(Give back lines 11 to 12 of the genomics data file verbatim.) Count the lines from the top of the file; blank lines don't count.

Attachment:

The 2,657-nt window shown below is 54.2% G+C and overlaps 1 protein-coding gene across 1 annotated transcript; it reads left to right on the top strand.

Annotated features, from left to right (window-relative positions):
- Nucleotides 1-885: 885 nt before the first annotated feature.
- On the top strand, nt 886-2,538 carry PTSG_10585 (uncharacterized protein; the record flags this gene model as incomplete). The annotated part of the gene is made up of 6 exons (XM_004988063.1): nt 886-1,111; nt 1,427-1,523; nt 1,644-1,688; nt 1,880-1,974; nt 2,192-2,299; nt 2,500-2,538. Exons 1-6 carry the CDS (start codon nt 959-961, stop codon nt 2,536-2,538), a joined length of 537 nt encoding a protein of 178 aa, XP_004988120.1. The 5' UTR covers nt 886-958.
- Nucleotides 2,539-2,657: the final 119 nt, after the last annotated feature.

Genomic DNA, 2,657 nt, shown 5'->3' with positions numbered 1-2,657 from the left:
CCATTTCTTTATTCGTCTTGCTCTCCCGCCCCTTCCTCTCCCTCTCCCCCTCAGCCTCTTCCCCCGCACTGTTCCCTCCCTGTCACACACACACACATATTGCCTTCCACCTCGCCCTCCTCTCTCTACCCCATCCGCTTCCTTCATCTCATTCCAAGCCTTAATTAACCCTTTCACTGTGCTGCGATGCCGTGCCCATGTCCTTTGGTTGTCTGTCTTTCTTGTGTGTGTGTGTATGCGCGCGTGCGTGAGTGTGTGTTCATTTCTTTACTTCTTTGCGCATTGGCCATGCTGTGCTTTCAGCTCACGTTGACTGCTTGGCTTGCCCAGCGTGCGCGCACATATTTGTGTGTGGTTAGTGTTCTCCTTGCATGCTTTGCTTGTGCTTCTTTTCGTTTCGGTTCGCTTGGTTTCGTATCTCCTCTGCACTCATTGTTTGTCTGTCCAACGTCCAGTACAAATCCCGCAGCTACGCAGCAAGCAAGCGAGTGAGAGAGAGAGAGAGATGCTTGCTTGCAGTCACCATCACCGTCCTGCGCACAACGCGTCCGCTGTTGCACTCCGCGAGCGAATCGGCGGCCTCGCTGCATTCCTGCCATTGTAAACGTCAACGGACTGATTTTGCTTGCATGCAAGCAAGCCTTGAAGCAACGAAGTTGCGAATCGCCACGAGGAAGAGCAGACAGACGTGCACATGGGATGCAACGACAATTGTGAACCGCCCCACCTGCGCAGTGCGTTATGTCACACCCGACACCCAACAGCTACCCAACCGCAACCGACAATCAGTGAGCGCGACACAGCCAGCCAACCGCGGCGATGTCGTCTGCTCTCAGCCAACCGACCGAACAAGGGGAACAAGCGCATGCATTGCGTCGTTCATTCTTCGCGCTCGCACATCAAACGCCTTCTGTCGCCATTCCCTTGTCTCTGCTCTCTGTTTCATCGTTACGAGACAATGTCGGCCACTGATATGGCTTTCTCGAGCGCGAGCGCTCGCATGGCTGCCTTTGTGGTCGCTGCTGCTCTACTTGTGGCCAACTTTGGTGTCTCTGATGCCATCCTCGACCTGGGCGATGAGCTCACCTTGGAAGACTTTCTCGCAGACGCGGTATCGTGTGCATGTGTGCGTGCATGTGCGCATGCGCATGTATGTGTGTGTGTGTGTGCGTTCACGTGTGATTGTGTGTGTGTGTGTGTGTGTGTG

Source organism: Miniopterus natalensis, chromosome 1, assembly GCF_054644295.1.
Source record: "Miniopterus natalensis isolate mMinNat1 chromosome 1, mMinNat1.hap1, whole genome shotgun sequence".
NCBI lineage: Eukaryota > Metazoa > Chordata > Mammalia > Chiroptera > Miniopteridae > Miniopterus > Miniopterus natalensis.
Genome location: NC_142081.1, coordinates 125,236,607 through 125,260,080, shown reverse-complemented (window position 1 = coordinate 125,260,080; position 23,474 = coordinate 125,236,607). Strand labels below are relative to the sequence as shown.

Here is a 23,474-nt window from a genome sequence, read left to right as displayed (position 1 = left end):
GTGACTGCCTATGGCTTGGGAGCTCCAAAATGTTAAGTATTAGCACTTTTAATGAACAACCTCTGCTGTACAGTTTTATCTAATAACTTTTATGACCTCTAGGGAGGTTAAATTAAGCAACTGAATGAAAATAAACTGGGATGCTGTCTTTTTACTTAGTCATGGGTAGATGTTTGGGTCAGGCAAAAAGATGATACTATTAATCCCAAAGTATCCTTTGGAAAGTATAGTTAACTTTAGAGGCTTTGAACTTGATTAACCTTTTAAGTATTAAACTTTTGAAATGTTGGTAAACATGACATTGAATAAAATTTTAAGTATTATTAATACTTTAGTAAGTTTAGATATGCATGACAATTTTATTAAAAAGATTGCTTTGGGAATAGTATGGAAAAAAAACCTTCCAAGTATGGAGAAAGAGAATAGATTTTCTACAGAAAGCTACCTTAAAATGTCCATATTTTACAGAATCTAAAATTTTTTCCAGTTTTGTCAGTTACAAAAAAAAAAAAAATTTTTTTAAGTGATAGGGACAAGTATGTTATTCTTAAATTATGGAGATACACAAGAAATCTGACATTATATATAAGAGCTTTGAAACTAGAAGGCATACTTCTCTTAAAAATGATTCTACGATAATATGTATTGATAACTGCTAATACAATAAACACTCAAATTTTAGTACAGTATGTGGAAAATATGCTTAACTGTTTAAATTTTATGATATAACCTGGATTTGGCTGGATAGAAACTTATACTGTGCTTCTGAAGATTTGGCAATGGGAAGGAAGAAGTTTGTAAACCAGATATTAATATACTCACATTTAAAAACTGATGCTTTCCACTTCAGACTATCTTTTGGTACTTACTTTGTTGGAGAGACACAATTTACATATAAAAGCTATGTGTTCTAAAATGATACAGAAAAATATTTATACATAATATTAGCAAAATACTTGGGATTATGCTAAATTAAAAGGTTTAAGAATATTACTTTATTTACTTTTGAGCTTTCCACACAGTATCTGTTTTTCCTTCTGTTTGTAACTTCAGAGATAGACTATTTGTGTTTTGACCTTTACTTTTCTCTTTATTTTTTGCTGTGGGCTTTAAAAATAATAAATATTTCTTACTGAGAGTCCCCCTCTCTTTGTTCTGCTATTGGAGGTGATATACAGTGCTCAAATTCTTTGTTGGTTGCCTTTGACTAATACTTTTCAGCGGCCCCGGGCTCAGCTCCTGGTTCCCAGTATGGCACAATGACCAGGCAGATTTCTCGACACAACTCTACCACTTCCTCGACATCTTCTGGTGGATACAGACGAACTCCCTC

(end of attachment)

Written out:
Genome location: NC_142081.1, coordinates 125,236,607 through 125,260,080, shown reverse-complemented (window position 1 = coordinate 125,260,080; position 23,474 = coordinate 125,236,607). Strand labels below are relative to the sequence as shown.

Here is a 23,474-nt window from a genome sequence, read left to right as displayed (position 1 = left end):